An automated approach to web scraping publicly traded companies’ financial statements is something that I’ve been working on for a while. My first post identified the balance sheet due to a firm-specific characteristic of FCCY’s 12/31/2017 balance sheet- namely that it had a row titled “ASSETS.” Of course, not every firm is going to have this header in all caps to identify which table in the .html file is the balance sheet. But it was a start. The next, currently unpublished, step pulled the annual report and then identified the balance sheet using the summation of the number of times accounts commonly found on balance sheets were present.

Some of the issues I ran into while programming this:  the amount of account variation between balance sheets of companies in different industries, the presence of extra spaces or characters present in the .html file that are not readily apparent to human eyes, the use of capital letters in account titles (or not) by different firms, and variation in how the same account may be called by different companies (e.g., additional paid in capital vs. additional paid-in capital and stockholder’s equity(deficiency) vs. shareholders’ equity vs. stockholders’ equity, etc.), financial statements being split in two across separate pages and identified in the file as two separate tables, notes at the bottom of the page with the financial statements also being tagged as tables by the issuer, substantial variation in the exact titles firms use for the various financial statements, and the actual layout of the tables after they have been scraped (e.g., multiple columns for a given year with data spread across the columns).

All of these are things that can be programmed around, and some of these issues we will see later in the post with FCCY’s 12/31/2017 10-K after we scrape it.

The code I wrote took around 114 hours to run and pulled around 60% of the firms that filed a Q1 2020 10-K with EDGAR. The accuracy for the firms that were pulled was reasonable, the speed was not, and missing around 40% of firms that filed meant that I decided to try and modify the approach. One problem I noticed was that there can be supplemental schedules in the 10-K that are not part of the basic financial statements that still score well on the cumulative count of account titles. So when my code thought it was pulling a balance sheet it may, for example, have actually pulled an ASC 820 fair value disclosure table.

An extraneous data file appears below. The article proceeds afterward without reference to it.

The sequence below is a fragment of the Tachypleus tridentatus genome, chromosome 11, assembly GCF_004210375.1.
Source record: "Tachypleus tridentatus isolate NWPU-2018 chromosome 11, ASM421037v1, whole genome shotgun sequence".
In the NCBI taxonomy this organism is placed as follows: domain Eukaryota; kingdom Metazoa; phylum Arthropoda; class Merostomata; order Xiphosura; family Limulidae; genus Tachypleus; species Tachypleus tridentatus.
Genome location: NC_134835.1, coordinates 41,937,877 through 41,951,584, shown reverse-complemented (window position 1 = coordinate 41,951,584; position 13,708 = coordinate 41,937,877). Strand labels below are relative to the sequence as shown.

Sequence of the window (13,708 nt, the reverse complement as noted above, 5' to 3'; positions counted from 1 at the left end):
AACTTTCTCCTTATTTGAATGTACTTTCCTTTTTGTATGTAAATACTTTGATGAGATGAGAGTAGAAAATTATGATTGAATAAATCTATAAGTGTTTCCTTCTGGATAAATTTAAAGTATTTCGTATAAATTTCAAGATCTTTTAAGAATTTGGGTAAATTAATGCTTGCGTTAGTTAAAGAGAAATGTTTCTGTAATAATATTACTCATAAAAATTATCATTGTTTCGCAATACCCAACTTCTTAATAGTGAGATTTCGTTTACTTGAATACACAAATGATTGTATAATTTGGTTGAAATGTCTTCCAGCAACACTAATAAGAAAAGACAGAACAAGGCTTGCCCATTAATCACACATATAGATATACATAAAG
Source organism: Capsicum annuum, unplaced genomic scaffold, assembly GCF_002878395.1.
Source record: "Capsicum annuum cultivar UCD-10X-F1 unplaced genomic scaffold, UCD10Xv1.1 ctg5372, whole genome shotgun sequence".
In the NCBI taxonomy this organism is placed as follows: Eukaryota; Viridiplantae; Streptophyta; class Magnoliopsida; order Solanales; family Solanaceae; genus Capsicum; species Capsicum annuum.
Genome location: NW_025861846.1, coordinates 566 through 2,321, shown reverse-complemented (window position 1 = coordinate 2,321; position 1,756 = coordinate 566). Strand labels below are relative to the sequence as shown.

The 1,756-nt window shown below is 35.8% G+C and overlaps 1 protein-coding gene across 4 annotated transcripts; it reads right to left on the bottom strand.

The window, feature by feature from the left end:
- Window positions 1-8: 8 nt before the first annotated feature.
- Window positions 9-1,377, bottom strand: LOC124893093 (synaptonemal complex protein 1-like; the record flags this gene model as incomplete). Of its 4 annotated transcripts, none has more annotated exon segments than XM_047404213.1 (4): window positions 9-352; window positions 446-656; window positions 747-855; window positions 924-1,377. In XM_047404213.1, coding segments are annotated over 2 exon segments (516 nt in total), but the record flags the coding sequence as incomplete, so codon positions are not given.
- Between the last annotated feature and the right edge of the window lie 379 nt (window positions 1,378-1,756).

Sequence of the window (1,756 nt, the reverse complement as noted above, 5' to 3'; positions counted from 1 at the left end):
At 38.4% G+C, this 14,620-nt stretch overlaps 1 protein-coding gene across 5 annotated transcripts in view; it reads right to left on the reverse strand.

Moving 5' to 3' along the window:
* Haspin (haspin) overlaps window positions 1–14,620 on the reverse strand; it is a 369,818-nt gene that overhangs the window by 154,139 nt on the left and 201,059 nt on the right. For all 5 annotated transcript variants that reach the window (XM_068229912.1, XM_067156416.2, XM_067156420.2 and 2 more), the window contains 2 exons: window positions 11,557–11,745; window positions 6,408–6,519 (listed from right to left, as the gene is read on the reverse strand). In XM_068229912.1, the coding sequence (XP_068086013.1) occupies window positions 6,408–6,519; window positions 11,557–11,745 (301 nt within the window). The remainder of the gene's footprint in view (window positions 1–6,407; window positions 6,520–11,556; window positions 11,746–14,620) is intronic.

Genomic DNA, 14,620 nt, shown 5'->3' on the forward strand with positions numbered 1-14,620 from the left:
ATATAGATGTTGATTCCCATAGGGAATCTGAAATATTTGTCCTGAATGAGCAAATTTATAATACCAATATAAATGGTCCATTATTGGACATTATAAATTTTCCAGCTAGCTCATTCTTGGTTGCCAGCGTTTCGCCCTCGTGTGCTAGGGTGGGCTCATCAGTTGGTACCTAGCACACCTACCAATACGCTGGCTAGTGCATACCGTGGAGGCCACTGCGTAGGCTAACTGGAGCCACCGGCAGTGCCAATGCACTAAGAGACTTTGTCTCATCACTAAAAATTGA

My current solution uses the structure of the 10-K to limit the number of tables iterated through. This should improve both speed and accuracy of the process. The financial statements are typically below the auditor’s reports and above the notes to the financial statements. The current code identifies these two lines in the 10-K as boundaries for the search and then performs similar cumulative counts to identify each of the basic financial statements based on the number of hits returned.

FCCY’s balance sheet conceptually contains one column of account titles, one column for 2017 data, and one column for 2016 data. But the table in the .html file actually has eight columns. Some columns are mostly duplicates with the addition of a leading dollar sign in place of the account number, some columns are full of null values, and the accounting convention of parentheses around numbers has also been split across the columns.

The code deals with all of these issues and pulls the table into a cleaned and formatted DataFrame with a multi-index based on CIK and Year. I have not written code to process the other financial statements yet. That is a work in progress, and I’ll turn to that after I see how the new automation routine performs. If I can get a higher percentage of filed companies into the DataFrame, then I will post the automated code which loops through all 10-K’s filed with the SEC for a given quarter. I’m just not there yet.

You can find the code posted to my GitHub.